HomeLatest ThreadsGreatest ThreadsForums & GroupsMy SubscriptionsMy Posts
DU Home » Latest Threads » Forums & Groups » Main » General Discussion (Forum) » Not only am I against the...
Introducing Discussionist: A new forum by the creators of DU

Sat Feb 16, 2013, 05:31 AM

Not only am I against the dp in all cases, I'm against prisons being hell holes.

I'm against super max prisons and extreme isolation. I'm against the mentality of "throw him into general population". I'm against demeaning, dehumanizing treatment of prisoners, even those who have committed the most heinous crimes. I'm against raping the rapists.

I believe that even the most depraved murderer should be treated with basic human dignity, and that's more about us than about the incarcerated murderer or rapist.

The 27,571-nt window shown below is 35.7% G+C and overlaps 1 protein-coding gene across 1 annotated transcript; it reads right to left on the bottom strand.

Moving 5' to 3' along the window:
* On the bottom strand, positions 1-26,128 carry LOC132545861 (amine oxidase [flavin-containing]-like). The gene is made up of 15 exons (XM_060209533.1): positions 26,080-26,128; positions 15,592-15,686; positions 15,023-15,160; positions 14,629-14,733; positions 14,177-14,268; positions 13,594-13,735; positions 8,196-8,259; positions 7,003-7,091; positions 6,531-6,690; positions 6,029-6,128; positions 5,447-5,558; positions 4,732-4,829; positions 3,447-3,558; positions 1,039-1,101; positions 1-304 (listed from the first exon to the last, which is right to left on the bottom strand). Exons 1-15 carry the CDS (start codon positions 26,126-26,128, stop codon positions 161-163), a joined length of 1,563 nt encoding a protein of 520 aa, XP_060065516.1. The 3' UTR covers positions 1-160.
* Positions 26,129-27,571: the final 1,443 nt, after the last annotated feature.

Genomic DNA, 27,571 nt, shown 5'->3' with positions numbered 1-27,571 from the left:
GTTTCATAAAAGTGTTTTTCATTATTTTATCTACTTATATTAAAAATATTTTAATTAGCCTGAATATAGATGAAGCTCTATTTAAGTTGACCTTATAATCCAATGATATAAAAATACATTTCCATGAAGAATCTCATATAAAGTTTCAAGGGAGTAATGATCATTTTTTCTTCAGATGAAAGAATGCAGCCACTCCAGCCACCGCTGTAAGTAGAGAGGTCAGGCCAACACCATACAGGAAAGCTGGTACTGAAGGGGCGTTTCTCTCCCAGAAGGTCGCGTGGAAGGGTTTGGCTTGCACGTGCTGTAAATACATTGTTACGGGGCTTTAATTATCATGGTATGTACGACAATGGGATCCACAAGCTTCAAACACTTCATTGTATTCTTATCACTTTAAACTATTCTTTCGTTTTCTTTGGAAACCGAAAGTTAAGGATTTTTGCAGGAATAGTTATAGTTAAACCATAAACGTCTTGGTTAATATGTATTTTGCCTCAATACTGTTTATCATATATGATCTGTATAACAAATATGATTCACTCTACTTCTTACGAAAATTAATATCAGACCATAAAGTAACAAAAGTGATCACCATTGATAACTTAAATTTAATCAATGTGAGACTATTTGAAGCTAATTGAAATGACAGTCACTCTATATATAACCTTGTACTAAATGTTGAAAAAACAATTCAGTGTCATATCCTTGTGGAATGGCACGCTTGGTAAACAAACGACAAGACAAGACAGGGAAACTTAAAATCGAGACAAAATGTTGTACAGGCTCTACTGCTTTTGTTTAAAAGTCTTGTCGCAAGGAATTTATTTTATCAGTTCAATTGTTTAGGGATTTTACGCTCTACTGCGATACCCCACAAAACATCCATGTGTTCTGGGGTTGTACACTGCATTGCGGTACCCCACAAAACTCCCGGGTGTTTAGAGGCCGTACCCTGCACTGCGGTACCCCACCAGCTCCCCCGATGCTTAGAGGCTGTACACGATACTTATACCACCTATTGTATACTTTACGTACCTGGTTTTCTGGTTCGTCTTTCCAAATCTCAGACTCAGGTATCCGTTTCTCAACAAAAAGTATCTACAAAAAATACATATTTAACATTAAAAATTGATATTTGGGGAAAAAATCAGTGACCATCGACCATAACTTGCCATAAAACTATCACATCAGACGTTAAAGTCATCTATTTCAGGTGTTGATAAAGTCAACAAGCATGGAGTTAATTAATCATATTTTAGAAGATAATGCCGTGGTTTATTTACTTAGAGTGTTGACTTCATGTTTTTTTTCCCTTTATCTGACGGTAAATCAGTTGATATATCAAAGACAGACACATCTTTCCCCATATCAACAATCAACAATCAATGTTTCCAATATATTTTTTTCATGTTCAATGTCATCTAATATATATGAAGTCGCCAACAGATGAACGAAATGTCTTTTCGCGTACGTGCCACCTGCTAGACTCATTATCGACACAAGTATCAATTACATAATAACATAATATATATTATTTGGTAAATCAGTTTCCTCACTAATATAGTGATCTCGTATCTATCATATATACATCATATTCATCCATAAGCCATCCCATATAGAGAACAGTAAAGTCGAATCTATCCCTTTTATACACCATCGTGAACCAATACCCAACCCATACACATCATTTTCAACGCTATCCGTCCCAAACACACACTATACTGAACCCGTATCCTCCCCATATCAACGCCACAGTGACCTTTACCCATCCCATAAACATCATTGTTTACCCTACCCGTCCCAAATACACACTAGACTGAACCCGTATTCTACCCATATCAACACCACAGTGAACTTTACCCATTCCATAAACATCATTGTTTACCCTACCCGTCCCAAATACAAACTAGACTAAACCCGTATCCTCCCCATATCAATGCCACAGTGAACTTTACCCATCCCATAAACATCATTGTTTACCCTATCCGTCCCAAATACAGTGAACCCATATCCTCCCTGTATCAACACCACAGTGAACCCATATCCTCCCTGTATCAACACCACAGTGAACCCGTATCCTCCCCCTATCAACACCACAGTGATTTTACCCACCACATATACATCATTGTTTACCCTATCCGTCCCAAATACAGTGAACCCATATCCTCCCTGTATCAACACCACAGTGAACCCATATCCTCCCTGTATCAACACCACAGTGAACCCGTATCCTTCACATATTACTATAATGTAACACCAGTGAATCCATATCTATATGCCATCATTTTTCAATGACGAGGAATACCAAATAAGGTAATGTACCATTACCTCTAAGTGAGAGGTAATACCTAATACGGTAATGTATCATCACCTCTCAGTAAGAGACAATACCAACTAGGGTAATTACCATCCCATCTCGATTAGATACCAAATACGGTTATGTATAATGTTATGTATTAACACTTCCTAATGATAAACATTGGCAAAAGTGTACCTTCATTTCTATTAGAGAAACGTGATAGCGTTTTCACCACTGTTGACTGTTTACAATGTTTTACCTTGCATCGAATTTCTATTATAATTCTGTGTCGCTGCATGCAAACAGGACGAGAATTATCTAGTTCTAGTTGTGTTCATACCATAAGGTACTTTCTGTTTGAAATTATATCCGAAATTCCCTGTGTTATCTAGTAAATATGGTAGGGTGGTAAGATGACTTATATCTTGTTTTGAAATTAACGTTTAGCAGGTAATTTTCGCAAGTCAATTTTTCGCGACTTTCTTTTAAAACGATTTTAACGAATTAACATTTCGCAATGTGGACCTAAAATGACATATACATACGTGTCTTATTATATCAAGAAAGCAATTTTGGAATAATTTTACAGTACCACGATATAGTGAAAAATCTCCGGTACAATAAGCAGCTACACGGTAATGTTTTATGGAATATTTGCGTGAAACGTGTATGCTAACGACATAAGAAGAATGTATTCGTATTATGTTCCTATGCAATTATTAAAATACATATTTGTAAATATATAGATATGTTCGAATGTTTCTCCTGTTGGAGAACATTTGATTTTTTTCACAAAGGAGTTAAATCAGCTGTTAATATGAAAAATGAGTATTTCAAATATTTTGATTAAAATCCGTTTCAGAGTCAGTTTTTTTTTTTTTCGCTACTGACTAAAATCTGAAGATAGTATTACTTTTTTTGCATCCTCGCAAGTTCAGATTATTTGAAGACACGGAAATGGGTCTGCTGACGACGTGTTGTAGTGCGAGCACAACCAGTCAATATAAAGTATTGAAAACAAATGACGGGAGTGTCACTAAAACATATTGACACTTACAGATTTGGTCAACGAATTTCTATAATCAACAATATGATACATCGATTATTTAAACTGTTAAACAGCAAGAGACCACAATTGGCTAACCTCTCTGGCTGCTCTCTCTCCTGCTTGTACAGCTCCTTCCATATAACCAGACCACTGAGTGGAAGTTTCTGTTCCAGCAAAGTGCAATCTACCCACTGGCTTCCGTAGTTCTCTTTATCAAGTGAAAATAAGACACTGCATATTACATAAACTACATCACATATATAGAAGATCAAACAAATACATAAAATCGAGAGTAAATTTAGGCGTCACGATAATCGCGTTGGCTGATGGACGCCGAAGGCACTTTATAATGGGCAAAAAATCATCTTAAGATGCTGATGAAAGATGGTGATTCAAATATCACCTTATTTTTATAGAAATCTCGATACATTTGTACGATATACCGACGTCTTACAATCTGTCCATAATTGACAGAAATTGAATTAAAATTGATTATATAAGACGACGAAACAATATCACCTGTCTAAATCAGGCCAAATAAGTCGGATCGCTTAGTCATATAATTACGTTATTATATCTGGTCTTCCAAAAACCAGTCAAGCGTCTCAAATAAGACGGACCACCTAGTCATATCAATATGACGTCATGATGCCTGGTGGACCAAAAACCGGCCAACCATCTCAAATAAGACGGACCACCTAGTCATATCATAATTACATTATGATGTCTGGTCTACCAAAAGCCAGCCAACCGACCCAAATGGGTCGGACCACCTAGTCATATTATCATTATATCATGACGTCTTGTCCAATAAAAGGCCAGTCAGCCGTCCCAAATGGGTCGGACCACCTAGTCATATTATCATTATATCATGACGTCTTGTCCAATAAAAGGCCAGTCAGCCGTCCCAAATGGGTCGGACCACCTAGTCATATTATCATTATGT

And no, I'm not calling for plush vacationland prisons. There's a wide gulf between "hell hole" and "vacationland".

47 replies, 2334 views

Reply to this thread

Back to top Alert abuse

Always highlight: 10 newest replies | Replies posted after I mark a forum
Replies to this discussion thread
Arrow 47 replies Author Time Post
Reply Not only am I against the dp in all cases, I'm against prisons being hell holes. (Original post)
cali Feb 2013 OP
Scootaloo Feb 2013 #1
Democracyinkind Feb 2013 #2
Comrade Grumpy Feb 2013 #20
Democracyinkind Feb 2013 #22
Kath1 Feb 2013 #3
zeemike Feb 2013 #4
Daemonaquila Feb 2013 #10
zeemike Feb 2013 #16
bemildred Feb 2013 #5
OceanEcosystem Feb 2013 #6
Puzzledtraveller Feb 2013 #7
freedom fighter jh Feb 2013 #8
Nine Feb 2013 #9
Iggo Feb 2013 #11
helveticas Feb 2013 #12
EastKYLiberal Feb 2013 #13
cali Feb 2013 #17
Comrade Grumpy Feb 2013 #21
white_wolf Feb 2013 #23
pampango Feb 2013 #14
mzteris Feb 2013 #15
oldhippie Feb 2013 #18
Bluenorthwest Feb 2013 #19
sorefeet Feb 2013 #24
La Lioness Priyanka Feb 2013 #25
Cleita Feb 2013 #26
cali Feb 2013 #29
Cleita Feb 2013 #33
patrice Feb 2013 #27
MotherPetrie Feb 2013 #28
Comatose Sphagetti Feb 2013 #30
petronius Feb 2013 #31